MEETING ON THE MIND
A committee of criminal justice and mental health experts met regularly last year as the debate over Ardrey McFarland's legal fate raged. The sessions did not always go smoothly.
"There are so many angles on this," says Superior Court Judge Robert Myers, who chaired the committee for a time. "We had public defenders saying that 'restoration to competency' is a code word for conditioning defendants to parrot concepts. We had psychiatrists who talked about pedophilia. We had people who had put together a lot of numbers on things.
"We did a lot of talking--and then proposed some things."
In the end, the committee asked the state Legislature to amend the laws concerning incompetence to stand trial.
The Rule 11 Committee, as it dubbed itself, had an advocate in Senator Patty Noland. The Tucson Republican sponsored Senate Bill 1273, which Governor Fife Symington signed into law at the end of the spring session.
"It is the intent of the Legislature to address the [Rule 11] problem by providing secure treatment alternatives, subject to legislative appropriation, for these offenders," the law says.
Part of the law goes into effect July 13. But the key components won't kick in until this October and October 1996.
After this October 1:
Judges who rule a defendant incompetent to stand trial must order restoration treatment, "unless there is clear and convincing evidence the defendant will not be restored to competency within 15 months." A judge may order an additional six months of treatment if a defendant "is making progress" toward restoration.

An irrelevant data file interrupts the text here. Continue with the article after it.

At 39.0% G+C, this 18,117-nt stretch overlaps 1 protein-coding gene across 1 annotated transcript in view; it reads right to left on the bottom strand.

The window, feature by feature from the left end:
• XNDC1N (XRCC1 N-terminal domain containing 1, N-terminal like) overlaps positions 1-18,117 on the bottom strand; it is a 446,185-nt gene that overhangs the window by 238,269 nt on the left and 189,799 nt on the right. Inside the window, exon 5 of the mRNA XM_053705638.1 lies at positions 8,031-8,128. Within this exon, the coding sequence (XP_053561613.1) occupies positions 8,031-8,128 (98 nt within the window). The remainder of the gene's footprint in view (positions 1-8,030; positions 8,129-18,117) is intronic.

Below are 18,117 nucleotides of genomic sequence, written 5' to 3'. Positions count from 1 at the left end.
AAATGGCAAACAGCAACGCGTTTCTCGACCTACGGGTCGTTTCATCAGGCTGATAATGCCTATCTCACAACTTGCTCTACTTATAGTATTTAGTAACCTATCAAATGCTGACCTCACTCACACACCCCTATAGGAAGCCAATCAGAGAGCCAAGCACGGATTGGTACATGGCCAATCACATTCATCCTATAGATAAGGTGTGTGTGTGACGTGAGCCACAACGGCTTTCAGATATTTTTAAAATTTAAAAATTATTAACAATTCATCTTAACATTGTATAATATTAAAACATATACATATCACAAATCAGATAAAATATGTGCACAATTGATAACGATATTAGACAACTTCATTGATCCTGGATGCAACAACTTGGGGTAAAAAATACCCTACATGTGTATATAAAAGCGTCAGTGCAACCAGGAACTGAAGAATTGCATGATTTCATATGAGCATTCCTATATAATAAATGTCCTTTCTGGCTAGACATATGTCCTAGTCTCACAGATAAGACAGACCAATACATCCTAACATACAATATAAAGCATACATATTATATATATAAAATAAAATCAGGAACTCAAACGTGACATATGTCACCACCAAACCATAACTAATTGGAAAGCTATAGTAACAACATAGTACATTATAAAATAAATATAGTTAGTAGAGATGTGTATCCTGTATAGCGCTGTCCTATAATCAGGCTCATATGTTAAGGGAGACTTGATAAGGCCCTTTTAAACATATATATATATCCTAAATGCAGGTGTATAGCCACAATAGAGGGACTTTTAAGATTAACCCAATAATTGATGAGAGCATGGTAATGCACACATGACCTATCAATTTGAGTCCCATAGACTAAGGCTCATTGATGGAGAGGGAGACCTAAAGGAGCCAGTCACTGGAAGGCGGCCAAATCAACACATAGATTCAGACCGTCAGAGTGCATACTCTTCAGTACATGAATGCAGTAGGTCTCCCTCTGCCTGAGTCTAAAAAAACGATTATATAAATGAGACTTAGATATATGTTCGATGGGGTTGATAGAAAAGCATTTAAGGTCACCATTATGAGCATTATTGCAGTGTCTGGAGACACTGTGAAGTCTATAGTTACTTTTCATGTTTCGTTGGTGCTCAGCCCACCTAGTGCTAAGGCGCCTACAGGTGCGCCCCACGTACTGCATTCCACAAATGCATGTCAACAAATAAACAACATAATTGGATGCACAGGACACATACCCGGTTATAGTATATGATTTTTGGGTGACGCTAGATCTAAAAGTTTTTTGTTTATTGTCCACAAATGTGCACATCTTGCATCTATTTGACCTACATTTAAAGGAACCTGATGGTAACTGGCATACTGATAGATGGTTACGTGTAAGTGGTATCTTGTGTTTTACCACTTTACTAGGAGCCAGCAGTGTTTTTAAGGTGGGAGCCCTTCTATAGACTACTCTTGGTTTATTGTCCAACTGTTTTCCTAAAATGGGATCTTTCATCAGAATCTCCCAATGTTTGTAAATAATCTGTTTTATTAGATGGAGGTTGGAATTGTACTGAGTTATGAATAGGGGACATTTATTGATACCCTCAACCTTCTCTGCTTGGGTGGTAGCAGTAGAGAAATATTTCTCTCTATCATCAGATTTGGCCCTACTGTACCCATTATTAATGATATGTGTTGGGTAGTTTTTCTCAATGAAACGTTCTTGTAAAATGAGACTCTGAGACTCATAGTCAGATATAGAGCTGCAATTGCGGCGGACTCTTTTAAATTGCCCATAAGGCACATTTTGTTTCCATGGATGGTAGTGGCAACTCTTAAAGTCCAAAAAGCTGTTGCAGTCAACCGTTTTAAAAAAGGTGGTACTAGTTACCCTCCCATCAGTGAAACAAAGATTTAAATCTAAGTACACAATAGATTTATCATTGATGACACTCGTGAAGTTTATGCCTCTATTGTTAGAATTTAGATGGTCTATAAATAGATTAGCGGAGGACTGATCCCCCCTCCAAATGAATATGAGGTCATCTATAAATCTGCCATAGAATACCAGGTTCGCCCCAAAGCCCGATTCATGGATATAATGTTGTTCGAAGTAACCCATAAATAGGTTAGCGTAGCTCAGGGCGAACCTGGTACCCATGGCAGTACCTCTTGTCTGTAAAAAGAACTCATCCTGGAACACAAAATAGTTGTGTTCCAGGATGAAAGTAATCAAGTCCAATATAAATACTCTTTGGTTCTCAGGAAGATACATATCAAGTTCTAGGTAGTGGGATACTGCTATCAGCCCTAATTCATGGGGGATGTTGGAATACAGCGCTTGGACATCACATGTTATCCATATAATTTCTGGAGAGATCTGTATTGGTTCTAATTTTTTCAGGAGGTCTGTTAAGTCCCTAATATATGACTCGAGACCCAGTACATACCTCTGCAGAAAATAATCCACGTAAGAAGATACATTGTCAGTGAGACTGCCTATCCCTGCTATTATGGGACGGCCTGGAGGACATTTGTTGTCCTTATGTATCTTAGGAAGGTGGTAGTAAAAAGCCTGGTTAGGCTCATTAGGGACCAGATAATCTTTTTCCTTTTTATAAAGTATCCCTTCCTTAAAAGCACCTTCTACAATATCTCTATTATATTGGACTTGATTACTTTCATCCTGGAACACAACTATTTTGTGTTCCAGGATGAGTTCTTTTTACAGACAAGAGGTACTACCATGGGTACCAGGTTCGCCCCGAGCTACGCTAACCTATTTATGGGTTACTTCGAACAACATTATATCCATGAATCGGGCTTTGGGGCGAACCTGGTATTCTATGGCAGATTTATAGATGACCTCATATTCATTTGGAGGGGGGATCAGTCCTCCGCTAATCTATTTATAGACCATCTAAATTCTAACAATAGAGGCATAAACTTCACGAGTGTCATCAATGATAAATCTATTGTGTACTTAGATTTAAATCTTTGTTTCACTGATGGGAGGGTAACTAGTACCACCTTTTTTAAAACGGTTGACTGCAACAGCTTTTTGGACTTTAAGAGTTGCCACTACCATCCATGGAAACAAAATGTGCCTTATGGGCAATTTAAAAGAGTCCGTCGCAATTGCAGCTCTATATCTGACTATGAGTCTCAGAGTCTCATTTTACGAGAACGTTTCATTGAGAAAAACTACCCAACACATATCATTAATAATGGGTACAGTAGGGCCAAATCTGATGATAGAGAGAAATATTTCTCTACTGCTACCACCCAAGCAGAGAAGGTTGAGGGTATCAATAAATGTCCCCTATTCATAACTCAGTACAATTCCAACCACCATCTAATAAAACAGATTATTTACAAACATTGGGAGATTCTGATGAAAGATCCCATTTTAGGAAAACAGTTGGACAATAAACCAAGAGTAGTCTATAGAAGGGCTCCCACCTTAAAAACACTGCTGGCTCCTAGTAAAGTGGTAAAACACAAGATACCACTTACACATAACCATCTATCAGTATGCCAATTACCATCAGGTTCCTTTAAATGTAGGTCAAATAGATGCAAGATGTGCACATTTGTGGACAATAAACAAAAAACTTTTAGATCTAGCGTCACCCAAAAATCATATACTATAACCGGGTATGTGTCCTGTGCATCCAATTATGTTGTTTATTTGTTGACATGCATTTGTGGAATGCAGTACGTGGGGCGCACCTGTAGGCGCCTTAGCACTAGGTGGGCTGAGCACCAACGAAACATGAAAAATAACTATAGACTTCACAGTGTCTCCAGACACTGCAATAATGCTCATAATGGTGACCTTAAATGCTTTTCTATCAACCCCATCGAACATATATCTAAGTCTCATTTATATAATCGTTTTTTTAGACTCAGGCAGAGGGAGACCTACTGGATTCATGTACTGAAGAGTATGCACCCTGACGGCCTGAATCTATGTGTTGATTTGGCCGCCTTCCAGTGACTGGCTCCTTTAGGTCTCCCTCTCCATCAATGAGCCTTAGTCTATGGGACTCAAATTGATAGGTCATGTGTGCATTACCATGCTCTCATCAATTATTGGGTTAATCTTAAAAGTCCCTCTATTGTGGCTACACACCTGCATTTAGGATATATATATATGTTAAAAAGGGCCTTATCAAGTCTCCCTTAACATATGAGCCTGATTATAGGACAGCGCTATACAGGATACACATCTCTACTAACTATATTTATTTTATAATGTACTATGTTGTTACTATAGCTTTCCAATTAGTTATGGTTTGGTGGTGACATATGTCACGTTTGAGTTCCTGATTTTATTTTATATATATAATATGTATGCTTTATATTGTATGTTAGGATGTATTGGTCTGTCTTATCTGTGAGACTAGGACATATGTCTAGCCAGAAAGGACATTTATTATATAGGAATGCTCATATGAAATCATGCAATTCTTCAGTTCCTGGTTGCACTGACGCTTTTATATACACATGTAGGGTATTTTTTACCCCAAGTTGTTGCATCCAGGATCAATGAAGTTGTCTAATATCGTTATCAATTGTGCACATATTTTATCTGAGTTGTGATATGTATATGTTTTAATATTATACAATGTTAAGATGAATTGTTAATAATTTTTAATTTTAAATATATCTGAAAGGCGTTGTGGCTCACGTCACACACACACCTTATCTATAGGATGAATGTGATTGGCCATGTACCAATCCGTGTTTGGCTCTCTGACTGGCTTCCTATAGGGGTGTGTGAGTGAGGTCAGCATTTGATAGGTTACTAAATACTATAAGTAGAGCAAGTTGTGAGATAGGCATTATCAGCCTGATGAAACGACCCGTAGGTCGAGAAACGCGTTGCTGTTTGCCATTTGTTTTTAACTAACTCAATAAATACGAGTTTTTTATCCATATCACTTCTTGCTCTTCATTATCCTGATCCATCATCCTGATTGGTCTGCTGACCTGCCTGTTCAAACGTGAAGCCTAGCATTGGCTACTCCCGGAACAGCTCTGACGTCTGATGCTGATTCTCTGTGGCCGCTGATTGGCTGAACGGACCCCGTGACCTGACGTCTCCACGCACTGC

The most substantive change is slated to go into effect October 1, 1996. Then, the state is to provide a locked facility--probably at the Arizona State Hospital--where incompetent defendants deemed "a threat to public safety" will undergo treatment.
An Ardrey McFarland, for example, would be out of harm's way as doctors and other professionals worked with him.
Also starting in October 1996, judges who say a dangerous defendant is permanently incompetent, even after restoration attempts, "shall order the public fiduciary to file a guardianship for that person."
The fiduciary "shall take whatever steps are necessary to ensure that the person participates in treatment or training programs . . . including admission to a secure facility, subject to availability."
To some defense attorneys, the new Arizona law is chillingly reminiscent of the days when nonconvicted "incompetents" floated in a netherworld between the criminal justice and mental health systems.
Those familiar with the new law agree that a defense lawyer is sure to mount an appellate challenge. But other legal problems also loom.
The Public Fiduciary Office--which went to court last year when a judge ordered it to intervene in the McFarland case--is certain to fight the new law.
"The office is not organized for criminal clients," deputy county attorney John Barron III wrote a state Senate staffer last February during the legislative debate about incompetence issues. "Guardianship is not the appropriate vehicle for those clients . . . It is more appropriate that Probation Services act as 'guardian' for those clients."
However the new law actually is applied, jail psychiatrist Jack Potts says he is confident it's a step in the right direction.
"We are trying to fill in the cracks, bit by bit," says Potts. "The phrase 'crying need' comes to mind.
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